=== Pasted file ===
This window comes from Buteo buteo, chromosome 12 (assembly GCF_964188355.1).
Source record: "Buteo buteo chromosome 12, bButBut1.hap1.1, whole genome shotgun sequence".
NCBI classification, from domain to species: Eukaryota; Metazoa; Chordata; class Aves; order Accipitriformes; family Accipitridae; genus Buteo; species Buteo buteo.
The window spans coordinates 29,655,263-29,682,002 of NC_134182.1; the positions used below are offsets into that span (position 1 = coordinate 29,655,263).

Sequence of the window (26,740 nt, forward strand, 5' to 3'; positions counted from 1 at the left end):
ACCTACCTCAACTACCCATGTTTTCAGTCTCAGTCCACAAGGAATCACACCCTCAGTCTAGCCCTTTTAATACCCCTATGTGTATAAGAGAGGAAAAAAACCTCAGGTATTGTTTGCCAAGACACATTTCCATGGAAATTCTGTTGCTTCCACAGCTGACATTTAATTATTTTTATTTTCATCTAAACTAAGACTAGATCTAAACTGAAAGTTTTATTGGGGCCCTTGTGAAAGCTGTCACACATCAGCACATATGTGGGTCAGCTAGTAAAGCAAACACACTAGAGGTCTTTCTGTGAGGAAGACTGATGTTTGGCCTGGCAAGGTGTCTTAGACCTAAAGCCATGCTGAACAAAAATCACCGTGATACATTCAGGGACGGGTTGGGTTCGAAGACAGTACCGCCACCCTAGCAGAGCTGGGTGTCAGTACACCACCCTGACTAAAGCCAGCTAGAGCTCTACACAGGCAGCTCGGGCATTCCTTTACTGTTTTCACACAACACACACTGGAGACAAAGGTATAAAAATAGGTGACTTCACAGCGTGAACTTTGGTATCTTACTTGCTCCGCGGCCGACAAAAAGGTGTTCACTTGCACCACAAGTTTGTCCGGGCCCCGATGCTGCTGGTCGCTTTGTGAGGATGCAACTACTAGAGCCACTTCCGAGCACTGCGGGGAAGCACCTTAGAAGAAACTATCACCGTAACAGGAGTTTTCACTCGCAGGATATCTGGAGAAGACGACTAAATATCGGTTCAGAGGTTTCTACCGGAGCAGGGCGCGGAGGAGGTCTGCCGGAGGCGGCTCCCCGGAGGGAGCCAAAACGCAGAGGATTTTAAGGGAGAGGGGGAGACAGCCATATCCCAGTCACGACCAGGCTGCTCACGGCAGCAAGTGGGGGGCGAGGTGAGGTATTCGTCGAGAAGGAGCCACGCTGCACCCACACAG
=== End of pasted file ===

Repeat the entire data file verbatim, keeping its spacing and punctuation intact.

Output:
This window comes from Buteo buteo, chromosome 12 (assembly GCF_964188355.1).
Source record: "Buteo buteo chromosome 12, bButBut1.hap1.1, whole genome shotgun sequence".
NCBI classification, from domain to species: Eukaryota; Metazoa; Chordata; class Aves; order Accipitriformes; family Accipitridae; genus Buteo; species Buteo buteo.
The window spans coordinates 29,655,263-29,682,002 of NC_134182.1; the positions used below are offsets into that span (position 1 = coordinate 29,655,263).

Sequence of the window (26,740 nt, forward strand, 5' to 3'; positions counted from 1 at the left end):
ACCTACCTCAACTACCCATGTTTTCAGTCTCAGTCCACAAGGAATCACACCCTCAGTCTAGCCCTTTTAATACCCCTATGTGTATAAGAGAGGAAAAAAACCTCAGGTATTGTTTGCCAAGACACATTTCCATGGAAATTCTGTTGCTTCCACAGCTGACATTTAATTATTTTTATTTTCATCTAAACTAAGACTAGATCTAAACTGAAAGTTTTATTGGGGCCCTTGTGAAAGCTGTCACACATCAGCACATATGTGGGTCAGCTAGTAAAGCAAACACACTAGAGGTCTTTCTGTGAGGAAGACTGATGTTTGGCCTGGCAAGGTGTCTTAGACCTAAAGCCATGCTGAACAAAAATCACCGTGATACATTCAGGGACGGGTTGGGTTCGAAGACAGTACCGCCACCCTAGCAGAGCTGGGTGTCAGTACACCACCCTGACTAAAGCCAGCTAGAGCTCTACACAGGCAGCTCGGGCATTCCTTTACTGTTTTCACACAACACACACTGGAGACAAAGGTATAAAAATAGGTGACTTCACAGCGTGAACTTTGGTATCTTACTTGCTCCGCGGCCGACAAAAAGGTGTTCACTTGCACCACAAGTTTGTCCGGGCCCCGATGCTGCTGGTCGCTTTGTGAGGATGCAACTACTAGAGCCACTTCCGAGCACTGCGGGGAAGCACCTTAGAAGAAACTATCACCGTAACAGGAGTTTTCACTCGCAGGATATCTGGAGAAGACGACTAAATATCGGTTCAGAGGTTTCTACCGGAGCAGGGCGCGGAGGAGGTCTGCCGGAGGCGGCTCCCCGGAGGGAGCCAAAACGCAGAGGATTTTAAGGGAGAGGGGGAGACAGCCATATCCCAGTCACGACCAGGCTGCTCACGGCAGCAAGTGGGGGGCGAGGTGAGGTATTCGTCGAGAAGGAGCCACGCTGCACCCACACAG